Here’s a quote a friend shared with me this morning from a great Paul Graham essay:
Use difficulty as a guide not just in selecting the overall aim of your company, but also at decision points along the way. At Viaweb one of our rules of thumb was run upstairs. Suppose you are a little, nimble guy being chased by a big, fat, bully. You open a door and find yourself in a staircase. Do you go up or down? I say up. The bully can probably run downstairs as fast as you can. Going upstairs his bulk will be more of a disadvantage. Running upstairs is hard for you but even harder for him.
Substitute “career” for “company” and the same applies. Especially on the job hunt.
If you’re doing the easy thing – mass blasting resumes and following job postings with standard apps – so is everyone else. The odds that your resume is the best are incredibly low. There’s always someone in the pool of 100’s of applicants who looks better on paper. Especially if you’re aiming up at a cool job that would stretch you a bit.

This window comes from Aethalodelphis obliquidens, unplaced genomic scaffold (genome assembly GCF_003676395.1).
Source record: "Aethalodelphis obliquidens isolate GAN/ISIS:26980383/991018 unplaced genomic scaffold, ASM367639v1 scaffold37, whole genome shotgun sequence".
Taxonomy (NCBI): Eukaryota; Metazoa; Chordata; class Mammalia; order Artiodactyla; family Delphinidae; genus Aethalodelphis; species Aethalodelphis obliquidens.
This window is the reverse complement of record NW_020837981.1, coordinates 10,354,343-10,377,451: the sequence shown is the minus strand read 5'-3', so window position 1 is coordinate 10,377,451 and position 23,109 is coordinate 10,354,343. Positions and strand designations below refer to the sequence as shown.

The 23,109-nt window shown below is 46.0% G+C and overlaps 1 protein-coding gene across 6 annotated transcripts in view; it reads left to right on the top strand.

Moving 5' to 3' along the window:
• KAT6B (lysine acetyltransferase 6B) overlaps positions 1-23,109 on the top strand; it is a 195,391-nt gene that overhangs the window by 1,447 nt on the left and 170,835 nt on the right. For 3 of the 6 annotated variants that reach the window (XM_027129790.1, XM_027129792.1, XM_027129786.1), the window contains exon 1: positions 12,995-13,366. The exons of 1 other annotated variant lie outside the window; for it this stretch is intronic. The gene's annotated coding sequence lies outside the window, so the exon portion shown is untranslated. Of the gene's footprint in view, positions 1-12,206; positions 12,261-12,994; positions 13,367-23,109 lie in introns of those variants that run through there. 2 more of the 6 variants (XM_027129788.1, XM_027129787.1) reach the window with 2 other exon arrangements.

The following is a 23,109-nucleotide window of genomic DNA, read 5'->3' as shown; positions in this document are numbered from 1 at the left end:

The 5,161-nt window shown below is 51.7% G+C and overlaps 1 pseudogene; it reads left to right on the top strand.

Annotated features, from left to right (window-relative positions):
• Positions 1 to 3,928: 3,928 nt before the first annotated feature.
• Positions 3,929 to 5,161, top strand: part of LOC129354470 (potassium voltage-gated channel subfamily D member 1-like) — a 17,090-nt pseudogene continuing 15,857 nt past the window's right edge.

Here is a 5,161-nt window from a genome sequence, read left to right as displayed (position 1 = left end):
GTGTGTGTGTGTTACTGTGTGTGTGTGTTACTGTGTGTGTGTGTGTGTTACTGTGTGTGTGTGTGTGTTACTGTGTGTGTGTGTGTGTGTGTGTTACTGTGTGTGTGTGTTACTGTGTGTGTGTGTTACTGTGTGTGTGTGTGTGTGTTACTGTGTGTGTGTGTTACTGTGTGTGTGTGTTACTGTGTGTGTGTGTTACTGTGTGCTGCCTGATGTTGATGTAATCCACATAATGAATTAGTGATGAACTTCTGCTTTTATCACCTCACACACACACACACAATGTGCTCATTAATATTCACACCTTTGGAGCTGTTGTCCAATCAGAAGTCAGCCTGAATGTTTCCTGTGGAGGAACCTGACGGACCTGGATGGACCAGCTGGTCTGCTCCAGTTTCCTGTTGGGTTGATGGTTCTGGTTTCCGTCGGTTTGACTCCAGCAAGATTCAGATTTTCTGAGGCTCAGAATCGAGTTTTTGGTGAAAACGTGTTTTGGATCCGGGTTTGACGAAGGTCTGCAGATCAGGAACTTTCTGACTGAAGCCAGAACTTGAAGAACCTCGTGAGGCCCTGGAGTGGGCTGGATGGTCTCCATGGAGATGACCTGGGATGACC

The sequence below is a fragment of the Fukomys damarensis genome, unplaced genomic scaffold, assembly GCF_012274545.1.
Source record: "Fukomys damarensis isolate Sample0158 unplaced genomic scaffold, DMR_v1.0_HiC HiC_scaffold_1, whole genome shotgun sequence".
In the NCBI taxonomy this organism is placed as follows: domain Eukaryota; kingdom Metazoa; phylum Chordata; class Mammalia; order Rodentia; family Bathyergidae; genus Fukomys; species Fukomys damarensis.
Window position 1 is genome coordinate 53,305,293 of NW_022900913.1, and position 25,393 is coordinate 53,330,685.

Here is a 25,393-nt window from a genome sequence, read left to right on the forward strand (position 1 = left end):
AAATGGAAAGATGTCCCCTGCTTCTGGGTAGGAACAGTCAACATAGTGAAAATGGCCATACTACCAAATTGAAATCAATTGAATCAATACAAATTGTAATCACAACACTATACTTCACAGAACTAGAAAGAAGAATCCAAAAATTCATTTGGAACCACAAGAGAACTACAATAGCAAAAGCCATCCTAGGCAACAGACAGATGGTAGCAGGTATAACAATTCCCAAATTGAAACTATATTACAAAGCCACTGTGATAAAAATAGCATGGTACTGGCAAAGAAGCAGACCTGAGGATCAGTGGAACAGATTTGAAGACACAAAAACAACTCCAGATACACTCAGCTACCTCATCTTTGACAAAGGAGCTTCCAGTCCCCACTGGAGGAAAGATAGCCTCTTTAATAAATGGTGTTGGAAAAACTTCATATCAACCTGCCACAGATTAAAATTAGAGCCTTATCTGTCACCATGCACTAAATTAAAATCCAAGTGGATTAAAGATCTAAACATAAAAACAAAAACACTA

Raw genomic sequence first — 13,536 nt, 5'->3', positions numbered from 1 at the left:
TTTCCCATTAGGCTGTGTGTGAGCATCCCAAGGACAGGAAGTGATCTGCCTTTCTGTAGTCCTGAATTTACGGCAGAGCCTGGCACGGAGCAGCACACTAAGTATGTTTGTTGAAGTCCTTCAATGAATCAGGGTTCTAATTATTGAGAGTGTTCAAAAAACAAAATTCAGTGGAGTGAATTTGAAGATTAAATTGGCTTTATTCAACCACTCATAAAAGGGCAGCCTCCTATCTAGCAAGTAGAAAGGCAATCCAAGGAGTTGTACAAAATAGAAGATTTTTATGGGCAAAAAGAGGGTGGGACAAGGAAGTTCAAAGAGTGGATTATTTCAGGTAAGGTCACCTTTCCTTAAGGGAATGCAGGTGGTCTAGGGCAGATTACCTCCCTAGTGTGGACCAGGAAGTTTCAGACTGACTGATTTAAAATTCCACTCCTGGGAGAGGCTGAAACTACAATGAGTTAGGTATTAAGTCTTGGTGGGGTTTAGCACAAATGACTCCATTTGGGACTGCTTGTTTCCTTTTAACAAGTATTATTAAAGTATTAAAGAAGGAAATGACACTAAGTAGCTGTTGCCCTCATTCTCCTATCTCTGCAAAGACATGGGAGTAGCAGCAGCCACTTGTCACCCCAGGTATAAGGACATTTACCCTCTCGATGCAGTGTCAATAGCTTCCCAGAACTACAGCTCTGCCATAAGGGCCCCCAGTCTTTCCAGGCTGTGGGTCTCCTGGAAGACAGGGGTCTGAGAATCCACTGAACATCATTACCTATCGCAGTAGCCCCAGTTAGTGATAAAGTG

But jobs aren’t about paper, and applications aren’t the only way to get noticed. If you head upstairs while everyone else takes the elevator down, you’ll do what they can’t. You’ll get the attention of hiring managers even if you lack credentials, experience, or fancy paper.
When faced with the choice, go after a job the hard way, not the easy way. Take the time to research the company. Find the email address of the hiring manager. Create a project to show your skills. Send a tailored video pitch.
You’ll spend maybe a few hours on this while everyone else spends a few minutes sending a resume. You may not have the resume they have, but they can’t compete with the work you put in.
You’ll win better jobs faster. The hard way is the easier way. Or as the Stoics say, “The obstacle is the way.”